May Is National Skin Cancer Awareness MonthAs the month of May brings skin cancer into focus, it’s a great time to increase public understanding of the disease, including its prevalence, approaches to screening and prevention, treatment options, and resources that offer updated skin cancer information throughout the year.
Cancer of the skin is often divided into categories: non-melanoma and melanoma. The American Cancer Society (ACS) estimates that well over 1 million Americans develop non-melanoma (basal cell or squamous cell) cancers annually. Melanoma, the more-aggressive form of skin cancer, is expected to be diagnosed in more than 60,000 people in 2008. The ACS also estimates that 11,200 deaths will occur in 2008 from all forms of skin cancer combined (8,420 from melanoma and 2,780 from non-melanoma).
Although the frequency of skin cancer diagnoses-as well as supposed countless undetected cases-in the United States indicate that the disease remains a significant health concern, it’s also important to note that, on the promising side, research and public awareness campaigns are promoting prevention and early detection of skin cancer. Staying informed with the latest news on prevention and screening are important steps in reducing your risk of developing skin cancer. And, should a diagnosis occur, access to current, in-depth treatment information can help you find the best care.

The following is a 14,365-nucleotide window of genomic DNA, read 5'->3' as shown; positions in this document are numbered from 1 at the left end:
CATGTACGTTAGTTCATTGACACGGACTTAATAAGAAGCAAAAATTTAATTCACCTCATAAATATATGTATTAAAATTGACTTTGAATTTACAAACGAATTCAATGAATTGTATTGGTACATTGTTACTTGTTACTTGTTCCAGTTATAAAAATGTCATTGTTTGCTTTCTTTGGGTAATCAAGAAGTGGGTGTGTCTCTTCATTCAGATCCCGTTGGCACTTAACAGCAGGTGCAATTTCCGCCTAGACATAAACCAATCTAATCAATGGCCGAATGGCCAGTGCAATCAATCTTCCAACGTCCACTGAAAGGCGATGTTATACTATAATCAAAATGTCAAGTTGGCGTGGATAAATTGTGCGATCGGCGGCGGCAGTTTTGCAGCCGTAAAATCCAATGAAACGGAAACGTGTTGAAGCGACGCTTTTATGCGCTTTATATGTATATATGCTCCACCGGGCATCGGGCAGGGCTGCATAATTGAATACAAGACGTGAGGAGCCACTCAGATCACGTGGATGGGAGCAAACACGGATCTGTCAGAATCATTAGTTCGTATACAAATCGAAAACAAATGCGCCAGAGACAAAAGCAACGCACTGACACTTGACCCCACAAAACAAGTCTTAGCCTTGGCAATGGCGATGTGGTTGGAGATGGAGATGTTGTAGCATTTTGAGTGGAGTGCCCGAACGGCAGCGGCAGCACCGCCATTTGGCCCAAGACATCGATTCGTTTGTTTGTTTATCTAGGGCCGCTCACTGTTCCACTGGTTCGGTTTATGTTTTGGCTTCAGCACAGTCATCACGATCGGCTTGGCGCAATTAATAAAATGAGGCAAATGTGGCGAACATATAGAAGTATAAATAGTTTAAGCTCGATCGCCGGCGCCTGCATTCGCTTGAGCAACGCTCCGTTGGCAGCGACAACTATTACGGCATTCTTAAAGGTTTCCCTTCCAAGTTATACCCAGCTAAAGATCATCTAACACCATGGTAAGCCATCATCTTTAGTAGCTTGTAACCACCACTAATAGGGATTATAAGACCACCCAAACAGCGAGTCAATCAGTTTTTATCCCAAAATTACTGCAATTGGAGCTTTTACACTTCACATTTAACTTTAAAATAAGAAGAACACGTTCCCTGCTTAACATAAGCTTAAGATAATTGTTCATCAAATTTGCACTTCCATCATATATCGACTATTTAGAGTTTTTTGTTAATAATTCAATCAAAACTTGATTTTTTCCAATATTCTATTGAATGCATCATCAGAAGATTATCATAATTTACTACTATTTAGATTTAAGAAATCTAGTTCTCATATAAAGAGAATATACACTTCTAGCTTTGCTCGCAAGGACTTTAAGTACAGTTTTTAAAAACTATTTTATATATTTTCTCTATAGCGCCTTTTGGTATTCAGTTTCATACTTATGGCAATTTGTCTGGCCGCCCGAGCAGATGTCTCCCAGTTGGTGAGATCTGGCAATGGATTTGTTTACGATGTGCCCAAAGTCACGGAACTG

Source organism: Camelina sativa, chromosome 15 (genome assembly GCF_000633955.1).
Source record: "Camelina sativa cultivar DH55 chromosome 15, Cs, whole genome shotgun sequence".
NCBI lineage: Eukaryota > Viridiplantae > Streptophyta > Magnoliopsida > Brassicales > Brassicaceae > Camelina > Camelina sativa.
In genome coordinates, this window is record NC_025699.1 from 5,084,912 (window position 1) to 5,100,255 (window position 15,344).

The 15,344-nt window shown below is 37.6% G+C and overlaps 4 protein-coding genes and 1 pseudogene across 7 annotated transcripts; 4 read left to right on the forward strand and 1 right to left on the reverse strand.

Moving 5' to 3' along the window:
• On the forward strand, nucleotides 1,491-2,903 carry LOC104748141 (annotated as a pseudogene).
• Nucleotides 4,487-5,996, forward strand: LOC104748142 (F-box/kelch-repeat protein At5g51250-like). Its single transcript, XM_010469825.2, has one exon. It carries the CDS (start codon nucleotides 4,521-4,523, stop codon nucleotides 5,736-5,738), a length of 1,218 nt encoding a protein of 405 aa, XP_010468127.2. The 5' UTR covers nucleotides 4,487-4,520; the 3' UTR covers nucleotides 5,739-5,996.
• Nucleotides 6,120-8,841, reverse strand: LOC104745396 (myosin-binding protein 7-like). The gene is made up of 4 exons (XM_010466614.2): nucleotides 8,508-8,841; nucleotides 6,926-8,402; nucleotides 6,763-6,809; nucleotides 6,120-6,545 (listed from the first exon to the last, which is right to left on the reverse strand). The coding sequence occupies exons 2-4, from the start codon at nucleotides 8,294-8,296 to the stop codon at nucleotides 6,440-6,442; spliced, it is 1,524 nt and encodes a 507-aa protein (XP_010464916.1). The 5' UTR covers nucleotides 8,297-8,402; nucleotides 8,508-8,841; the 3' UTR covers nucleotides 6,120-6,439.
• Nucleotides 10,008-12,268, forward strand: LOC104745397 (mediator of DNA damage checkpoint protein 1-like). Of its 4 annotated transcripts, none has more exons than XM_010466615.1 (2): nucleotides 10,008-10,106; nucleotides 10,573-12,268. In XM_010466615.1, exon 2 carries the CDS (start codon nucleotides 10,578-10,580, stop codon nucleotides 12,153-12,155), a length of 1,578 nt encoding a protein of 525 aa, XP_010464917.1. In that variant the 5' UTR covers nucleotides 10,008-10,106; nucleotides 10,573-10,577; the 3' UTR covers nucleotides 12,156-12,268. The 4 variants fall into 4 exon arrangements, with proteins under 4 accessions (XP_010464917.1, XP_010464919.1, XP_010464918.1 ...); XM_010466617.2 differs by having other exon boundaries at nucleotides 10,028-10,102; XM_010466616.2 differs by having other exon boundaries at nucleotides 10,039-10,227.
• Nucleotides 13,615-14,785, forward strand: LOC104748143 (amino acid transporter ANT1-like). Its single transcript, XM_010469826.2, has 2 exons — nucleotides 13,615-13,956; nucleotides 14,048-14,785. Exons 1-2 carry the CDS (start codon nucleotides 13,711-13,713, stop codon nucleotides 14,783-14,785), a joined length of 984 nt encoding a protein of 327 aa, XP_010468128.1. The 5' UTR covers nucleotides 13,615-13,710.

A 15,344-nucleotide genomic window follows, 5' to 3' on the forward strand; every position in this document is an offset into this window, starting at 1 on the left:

Learning More About Skin Cancer
- Find great tips on protecting yourself from the sun, checking your skin for suspicious changes, and insight into effective treatment non-melanoma and melanoma at Skin Cancer Tips and Skin Cancer Information Center or the Melanoma Information Center.
- Sign up to receive Cancer Consultants’ free online skin cancer newsletter, which provides disease-specific features, current news, tips, and nutrition and wellness information. Subscribe here.
- Visit the The Cancer Care Store book titles whose topics range from personal cancer memoirs to expert nutritional guides about fueling your body to prevent and fight cancer.